But when an Indiana college student is abducted, and Jonathan's meticulous plan explodes into a deadly shooting spree, the local authorities are out for blood - and they're not alone. Someone wants to control a devastating secret...Someone rich and powerful...Someone willing to capture, torture, an kill anyone to get it. Even the people Jonathan loves most...
©2009 John Gilstrap; (P)2009 Audible, Inc.
"[T]his fast-paced tale of violence and revenge is all about plot, of which there is plenty." (Publishers Weekly)
"Rocket-paced suspense." (Jeffery Deaver)
"No Mercy grabs hold of you on page one and doesn't let go. Gilstrap's new series is terrific. It will leave you breathless. I can't wait to see what Jonathan Grave is up to next." (Harlan Coben)
"The release of a new John Gilstrap novel is always worth celebrating, because he's one of the finest thriller writers on the planet. No Mercy showcases his work at its finest -- taut, action-packed, and impossible to put down!" (Tess Gerritsen)
"A great hero, a pulse-pounding story -- and the launch of a really exciting series." (Joseph Finder)
Love Audible books, listening to 1 every week. However listening to this story is like watching grass grow. The English accent narrator is not suited for an action/adventure story. "We're going to kill you," comes across as "Let's meet for tea and crumpets, shall we?" I am a fan of John Gilstrap but in audio form is painfully tedious.
It is hard to separate the awful narration from the otherwise acceptable plot. At times, I thought my MP3 player had run out of battery, then realized it was just another interminable pause in the reading, as if the narrator had run out of breath. I can't imagine how this prissy-voiced reader was selected to read an American action thriller. It is so distracting that I almost gave up on the book, but was on a long drive without other options.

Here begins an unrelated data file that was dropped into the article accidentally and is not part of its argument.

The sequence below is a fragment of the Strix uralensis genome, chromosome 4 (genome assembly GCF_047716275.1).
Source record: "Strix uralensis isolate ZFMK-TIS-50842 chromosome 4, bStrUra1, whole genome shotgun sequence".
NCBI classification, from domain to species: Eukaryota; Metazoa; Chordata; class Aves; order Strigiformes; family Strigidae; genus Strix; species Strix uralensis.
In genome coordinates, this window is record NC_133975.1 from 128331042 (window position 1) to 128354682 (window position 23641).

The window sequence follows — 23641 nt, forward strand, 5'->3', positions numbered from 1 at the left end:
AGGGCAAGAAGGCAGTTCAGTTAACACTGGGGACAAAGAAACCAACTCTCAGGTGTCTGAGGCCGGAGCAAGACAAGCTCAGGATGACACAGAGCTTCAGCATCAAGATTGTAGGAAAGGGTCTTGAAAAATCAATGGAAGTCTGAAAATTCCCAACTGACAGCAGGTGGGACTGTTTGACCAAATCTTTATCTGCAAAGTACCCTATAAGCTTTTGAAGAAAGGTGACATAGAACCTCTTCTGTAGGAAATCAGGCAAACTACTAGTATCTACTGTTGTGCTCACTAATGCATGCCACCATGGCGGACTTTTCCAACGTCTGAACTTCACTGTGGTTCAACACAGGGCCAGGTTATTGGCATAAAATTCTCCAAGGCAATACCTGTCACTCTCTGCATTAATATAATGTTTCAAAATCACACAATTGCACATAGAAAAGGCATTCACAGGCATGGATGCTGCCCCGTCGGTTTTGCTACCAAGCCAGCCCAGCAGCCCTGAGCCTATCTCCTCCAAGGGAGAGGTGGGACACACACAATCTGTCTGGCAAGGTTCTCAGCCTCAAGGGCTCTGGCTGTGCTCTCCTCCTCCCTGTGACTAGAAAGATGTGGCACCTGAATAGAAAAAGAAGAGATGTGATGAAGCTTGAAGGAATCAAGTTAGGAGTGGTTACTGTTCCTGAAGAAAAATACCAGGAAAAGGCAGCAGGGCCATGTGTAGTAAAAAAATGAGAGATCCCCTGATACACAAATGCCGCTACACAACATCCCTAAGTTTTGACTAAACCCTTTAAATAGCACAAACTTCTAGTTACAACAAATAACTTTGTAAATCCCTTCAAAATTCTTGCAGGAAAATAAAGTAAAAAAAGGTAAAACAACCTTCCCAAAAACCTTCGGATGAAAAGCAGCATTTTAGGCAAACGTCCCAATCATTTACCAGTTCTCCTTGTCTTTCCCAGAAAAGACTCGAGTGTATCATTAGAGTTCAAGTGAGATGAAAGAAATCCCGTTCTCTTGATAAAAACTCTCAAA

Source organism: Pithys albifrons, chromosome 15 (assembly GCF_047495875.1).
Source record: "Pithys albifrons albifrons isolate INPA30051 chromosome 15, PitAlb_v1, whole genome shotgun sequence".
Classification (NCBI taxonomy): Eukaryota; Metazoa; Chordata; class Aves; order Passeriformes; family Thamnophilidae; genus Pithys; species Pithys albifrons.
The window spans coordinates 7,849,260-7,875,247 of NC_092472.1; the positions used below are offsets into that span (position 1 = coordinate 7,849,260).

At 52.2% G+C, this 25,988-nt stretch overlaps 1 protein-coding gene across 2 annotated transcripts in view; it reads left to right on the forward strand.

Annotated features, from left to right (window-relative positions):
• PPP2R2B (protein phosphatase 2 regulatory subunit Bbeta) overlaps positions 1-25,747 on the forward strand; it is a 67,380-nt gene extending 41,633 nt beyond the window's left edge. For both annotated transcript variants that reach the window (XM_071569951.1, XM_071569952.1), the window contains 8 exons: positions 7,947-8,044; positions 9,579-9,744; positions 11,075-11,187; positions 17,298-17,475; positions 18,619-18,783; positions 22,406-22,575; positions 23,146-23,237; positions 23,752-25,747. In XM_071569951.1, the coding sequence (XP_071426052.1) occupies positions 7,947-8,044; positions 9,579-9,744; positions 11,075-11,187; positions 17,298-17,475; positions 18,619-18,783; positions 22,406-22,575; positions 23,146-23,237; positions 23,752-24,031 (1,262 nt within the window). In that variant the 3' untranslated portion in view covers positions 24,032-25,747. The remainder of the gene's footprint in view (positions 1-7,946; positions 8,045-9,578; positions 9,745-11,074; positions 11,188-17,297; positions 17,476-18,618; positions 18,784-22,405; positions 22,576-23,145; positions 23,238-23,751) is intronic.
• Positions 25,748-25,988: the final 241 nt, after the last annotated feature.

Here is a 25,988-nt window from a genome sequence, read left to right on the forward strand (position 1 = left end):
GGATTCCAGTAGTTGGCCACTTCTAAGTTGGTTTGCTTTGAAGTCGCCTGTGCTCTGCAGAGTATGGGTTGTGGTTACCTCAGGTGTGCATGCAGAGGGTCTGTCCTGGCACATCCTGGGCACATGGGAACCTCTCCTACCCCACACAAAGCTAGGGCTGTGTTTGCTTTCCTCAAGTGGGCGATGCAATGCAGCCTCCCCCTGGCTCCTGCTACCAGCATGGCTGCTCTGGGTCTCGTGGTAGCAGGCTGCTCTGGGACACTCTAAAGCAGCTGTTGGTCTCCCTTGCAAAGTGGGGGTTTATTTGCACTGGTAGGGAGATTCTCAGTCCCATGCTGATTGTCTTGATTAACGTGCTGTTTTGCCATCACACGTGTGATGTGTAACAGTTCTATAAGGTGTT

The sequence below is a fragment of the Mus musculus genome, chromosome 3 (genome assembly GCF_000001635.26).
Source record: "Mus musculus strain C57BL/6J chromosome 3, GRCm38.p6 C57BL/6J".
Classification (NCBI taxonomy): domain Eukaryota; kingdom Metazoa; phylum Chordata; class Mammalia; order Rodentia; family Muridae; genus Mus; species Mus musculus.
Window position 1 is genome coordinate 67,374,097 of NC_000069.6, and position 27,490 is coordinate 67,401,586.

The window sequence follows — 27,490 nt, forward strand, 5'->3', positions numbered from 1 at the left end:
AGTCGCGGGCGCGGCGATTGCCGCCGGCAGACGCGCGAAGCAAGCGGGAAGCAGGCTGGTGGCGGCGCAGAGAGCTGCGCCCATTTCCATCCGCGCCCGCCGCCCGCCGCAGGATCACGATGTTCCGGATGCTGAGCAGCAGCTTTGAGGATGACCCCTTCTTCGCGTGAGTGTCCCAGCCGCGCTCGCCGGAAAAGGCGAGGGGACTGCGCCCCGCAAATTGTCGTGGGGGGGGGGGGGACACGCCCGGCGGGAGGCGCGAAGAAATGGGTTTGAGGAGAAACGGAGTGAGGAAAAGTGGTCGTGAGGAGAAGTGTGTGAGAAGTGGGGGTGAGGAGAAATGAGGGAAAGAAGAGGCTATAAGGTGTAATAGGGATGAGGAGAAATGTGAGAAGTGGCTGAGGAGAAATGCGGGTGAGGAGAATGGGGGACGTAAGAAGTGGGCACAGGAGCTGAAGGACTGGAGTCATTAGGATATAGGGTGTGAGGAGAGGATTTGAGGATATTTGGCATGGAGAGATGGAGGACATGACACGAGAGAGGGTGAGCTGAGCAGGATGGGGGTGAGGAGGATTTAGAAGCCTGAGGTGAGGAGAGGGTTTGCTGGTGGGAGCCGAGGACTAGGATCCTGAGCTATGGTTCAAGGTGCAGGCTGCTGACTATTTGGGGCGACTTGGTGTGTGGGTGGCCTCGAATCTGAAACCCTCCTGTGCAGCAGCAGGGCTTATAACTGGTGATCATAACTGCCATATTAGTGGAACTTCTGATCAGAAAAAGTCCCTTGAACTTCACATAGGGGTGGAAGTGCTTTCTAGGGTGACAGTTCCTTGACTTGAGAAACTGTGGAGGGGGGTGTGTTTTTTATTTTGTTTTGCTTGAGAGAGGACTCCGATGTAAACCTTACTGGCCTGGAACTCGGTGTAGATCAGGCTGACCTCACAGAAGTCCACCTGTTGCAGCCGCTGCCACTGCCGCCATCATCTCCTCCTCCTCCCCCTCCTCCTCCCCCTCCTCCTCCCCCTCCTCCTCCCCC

This tight, fast-paced story with interesting characters holds your attention. Though somewhat one-dimenisonal, the characaters have a way of interacting that makes their personal relationships seem real.
John Gilstrap's dialogue is well-written, but
Jeremy Gage distracts as the narrator. His voice grates. Regardless of which character he represents, he always sounds like an old New England school teacher who lives in over-heated rooms with several cats. Worst of all is his penchant for ending sentences on a rising note as if he has a question.
Listen to the sample before you order and give some thought as to whether you might also have a problem with the narration.
I think if you read this book it would move along and be acceptable. However, I listen while I work out and like books with action that rapidly evolve like Ludlum or Stone. The narrator totally kills this book. Having listened to over 150 books in the last 8 years I have never said that about a narrator. He imbues every word with drama and after about one hour it will drive you crazy. Stay away from this book and narrator.
I agree with the others who think Jeremy Gage is the wrong narrator for this book. I liked the story but it should have been read by a tough guy like Dick Hill or Jay O. Sanders. They also get the female voices right.